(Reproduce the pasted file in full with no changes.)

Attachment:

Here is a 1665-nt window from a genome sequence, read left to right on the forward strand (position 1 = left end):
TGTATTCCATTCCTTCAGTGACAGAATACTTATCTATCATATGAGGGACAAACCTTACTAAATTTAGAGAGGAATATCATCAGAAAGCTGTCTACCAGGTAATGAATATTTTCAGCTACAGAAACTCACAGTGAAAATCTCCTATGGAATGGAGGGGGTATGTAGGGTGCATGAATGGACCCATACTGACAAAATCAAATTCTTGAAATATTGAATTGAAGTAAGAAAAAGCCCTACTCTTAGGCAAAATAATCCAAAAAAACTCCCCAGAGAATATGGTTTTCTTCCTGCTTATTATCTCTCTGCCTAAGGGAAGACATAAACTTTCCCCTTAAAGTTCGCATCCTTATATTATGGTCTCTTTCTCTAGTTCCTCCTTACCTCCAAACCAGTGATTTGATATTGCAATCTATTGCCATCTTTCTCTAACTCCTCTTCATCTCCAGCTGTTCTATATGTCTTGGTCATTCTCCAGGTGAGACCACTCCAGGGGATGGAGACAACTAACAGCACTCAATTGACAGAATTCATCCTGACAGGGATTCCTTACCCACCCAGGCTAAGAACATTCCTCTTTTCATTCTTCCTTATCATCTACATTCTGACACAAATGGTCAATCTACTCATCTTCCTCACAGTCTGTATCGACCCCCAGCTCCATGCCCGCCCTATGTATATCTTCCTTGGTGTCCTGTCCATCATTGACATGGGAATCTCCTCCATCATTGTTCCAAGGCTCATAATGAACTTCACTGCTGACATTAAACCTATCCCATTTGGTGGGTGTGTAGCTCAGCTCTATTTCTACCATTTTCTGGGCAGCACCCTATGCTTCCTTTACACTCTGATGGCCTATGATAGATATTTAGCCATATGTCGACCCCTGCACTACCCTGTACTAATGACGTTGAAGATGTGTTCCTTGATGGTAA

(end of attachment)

Here is a 1665-nt window from a genome sequence, read left to right on the forward strand (position 1 = left end):
TGTATTCCATTCCTTCAGTGACAGAATACTTATCTATCATATGAGGGACAAACCTTACTAAATTTAGAGAGGAATATCATCAGAAAGCTGTCTACCAGGTAATGAATATTTTCAGCTACAGAAACTCACAGTGAAAATCTCCTATGGAATGGAGGGGGTATGTAGGGTGCATGAATGGACCCATACTGACAAAATCAAATTCTTGAAATATTGAATTGAAGTAAGAAAAAGCCCTACTCTTAGGCAAAATAATCCAAAAAAACTCCCCAGAGAATATGGTTTTCTTCCTGCTTATTATCTCTCTGCCTAAGGGAAGACATAAACTTTCCCCTTAAAGTTCGCATCCTTATATTATGGTCTCTTTCTCTAGTTCCTCCTTACCTCCAAACCAGTGATTTGATATTGCAATCTATTGCCATCTTTCTCTAACTCCTCTTCATCTCCAGCTGTTCTATATGTCTTGGTCATTCTCCAGGTGAGACCACTCCAGGGGATGGAGACAACTAACAGCACTCAATTGACAGAATTCATCCTGACAGGGATTCCTTACCCACCCAGGCTAAGAACATTCCTCTTTTCATTCTTCCTTATCATCTACATTCTGACACAAATGGTCAATCTACTCATCTTCCTCACAGTCTGTATCGACCCCCAGCTCCATGCCCGCCCTATGTATATCTTCCTTGGTGTCCTGTCCATCATTGACATGGGAATCTCCTCCATCATTGTTCCAAGGCTCATAATGAACTTCACTGCTGACATTAAACCTATCCCATTTGGTGGGTGTGTAGCTCAGCTCTATTTCTACCATTTTCTGGGCAGCACCCTATGCTTCCTTTACACTCTGATGGCCTATGATAGATATTTAGCCATATGTCGACCCCTGCACTACCCTGTACTAATGACGTTGAAGATGTGTTCCTTGATGGTAA